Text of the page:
Native stock exchanges often risk-averse
Probiodrug, which is listed on Euronext Amsterdam, develops drugs for AD and already has its lead candidate in phase 2 development. “We chose Euronext, as it has evolved into the leading European exchange and trading platform for technology companies, including those in the life sciences,” explains Konrad Glund, CEO. “Our IPO together with the follow-on financings, demonstrates the successful access to and acceptance of international investors. We have raised approximately €50m (~ $59m) over the last three years.”
He points out that this success most probably would not have been possible on the Deutsche Börse, because German investors are still largely risk-averse and sitting on the sidelines due to bad past experiences with biotech companies.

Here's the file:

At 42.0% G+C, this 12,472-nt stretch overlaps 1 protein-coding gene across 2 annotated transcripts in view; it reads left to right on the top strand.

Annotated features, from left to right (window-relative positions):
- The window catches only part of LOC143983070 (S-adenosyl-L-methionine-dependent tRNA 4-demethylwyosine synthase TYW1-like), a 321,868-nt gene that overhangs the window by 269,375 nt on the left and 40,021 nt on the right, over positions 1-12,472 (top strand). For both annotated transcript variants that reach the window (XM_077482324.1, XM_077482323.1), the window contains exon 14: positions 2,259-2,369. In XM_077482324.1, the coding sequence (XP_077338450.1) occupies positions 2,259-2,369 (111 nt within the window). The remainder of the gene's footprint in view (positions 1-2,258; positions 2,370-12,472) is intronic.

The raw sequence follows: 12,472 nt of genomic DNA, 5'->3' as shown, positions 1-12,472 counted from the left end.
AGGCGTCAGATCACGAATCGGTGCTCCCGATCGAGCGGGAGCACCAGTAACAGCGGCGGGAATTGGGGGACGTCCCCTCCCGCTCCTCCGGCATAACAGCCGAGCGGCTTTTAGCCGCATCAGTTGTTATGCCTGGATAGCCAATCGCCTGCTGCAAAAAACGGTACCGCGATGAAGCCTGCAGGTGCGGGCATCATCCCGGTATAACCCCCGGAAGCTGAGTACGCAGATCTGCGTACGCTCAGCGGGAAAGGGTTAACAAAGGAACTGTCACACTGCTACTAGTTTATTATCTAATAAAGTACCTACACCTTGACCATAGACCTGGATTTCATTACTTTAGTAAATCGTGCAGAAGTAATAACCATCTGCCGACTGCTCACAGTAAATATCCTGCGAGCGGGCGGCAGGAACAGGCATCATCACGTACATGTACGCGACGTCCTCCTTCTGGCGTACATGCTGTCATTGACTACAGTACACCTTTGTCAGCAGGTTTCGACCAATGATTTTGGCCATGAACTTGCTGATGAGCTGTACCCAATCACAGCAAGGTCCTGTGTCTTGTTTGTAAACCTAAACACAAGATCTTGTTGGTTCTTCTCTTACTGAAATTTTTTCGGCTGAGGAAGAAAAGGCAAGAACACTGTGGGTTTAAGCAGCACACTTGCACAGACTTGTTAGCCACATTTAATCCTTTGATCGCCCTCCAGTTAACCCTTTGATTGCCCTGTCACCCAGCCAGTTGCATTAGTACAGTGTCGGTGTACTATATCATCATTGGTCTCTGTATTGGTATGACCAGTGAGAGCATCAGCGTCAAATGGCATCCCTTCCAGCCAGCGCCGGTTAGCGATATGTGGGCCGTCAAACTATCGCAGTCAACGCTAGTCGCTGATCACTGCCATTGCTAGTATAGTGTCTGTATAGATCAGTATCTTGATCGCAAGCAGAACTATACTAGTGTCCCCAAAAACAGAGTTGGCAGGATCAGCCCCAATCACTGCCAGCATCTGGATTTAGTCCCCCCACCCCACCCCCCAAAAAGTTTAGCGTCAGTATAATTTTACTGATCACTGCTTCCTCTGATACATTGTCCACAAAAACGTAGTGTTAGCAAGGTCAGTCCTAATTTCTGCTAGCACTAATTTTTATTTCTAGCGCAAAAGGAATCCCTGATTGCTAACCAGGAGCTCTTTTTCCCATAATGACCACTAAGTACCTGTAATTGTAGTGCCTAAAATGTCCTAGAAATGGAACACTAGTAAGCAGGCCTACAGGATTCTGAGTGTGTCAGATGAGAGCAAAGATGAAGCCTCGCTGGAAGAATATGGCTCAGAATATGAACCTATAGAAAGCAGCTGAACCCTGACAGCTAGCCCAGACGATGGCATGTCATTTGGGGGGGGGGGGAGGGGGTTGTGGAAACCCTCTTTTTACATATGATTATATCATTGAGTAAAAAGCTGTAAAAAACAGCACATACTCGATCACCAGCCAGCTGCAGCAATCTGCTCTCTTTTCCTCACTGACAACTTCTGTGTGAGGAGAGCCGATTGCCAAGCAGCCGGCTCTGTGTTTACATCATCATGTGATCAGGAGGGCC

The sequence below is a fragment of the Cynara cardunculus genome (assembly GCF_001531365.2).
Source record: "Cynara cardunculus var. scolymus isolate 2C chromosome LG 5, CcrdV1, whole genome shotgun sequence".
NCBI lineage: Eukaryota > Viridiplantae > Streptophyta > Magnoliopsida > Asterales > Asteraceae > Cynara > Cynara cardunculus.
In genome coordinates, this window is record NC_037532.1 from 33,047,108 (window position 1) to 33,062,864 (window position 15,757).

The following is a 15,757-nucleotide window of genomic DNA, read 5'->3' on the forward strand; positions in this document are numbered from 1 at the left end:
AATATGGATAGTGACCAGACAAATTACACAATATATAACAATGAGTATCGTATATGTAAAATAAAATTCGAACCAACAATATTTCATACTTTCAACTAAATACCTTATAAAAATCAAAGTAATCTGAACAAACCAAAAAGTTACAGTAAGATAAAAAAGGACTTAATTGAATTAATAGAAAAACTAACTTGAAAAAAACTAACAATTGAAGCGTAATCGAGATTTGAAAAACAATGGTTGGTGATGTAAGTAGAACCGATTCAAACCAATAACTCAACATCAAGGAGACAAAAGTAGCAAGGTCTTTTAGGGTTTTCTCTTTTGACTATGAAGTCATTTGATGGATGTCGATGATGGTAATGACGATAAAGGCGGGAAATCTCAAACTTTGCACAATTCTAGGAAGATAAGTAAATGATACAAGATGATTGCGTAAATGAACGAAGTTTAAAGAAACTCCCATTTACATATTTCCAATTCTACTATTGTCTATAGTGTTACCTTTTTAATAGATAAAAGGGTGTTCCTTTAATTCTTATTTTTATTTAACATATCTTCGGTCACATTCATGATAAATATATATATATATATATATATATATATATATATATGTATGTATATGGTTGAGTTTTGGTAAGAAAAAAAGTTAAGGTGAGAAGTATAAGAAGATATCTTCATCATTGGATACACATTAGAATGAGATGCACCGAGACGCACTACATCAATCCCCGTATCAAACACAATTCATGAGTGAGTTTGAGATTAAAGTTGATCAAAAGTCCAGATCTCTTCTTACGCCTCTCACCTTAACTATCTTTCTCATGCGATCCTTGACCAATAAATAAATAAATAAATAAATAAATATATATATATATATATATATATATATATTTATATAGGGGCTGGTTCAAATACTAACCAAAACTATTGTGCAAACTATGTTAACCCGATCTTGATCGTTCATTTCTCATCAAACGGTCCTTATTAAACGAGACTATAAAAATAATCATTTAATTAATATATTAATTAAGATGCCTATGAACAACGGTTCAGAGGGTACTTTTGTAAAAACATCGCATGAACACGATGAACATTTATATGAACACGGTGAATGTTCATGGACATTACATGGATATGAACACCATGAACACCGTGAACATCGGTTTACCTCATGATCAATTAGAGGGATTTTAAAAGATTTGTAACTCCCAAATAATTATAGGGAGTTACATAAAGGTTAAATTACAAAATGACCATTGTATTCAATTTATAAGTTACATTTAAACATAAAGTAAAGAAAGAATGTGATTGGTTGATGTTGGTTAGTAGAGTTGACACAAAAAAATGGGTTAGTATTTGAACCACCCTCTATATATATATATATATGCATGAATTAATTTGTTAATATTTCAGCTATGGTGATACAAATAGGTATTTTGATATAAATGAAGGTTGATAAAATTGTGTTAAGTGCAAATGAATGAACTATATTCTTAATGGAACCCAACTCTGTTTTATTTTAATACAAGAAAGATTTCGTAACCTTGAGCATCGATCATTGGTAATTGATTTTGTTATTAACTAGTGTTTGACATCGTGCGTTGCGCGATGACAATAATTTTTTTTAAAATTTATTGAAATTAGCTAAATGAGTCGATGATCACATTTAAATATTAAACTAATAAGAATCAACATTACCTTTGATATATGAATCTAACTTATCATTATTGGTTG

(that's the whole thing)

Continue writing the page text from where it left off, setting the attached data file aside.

In the wake of the growth of its Biotech franchise and having recognised the momentum, Euronext also launched TechShare in 2015. It is an educational programme to help innovative Tech SMEs to familiarize with capital markets and their mechanics. TechShare equips Biotech entrepreneurs with the tools to best leverage capital markets at no costs.
Europe has spiked international investors’ interests
In 2017, Euronext is expanding, opening offices in further European countries, including Germany, Spain, Italy and Switzerland. This move correlates with the world’s growing interest in the European biotech sector. Its extreme growth and the political turmoil in the US are making Europe increasingly popular for international investors.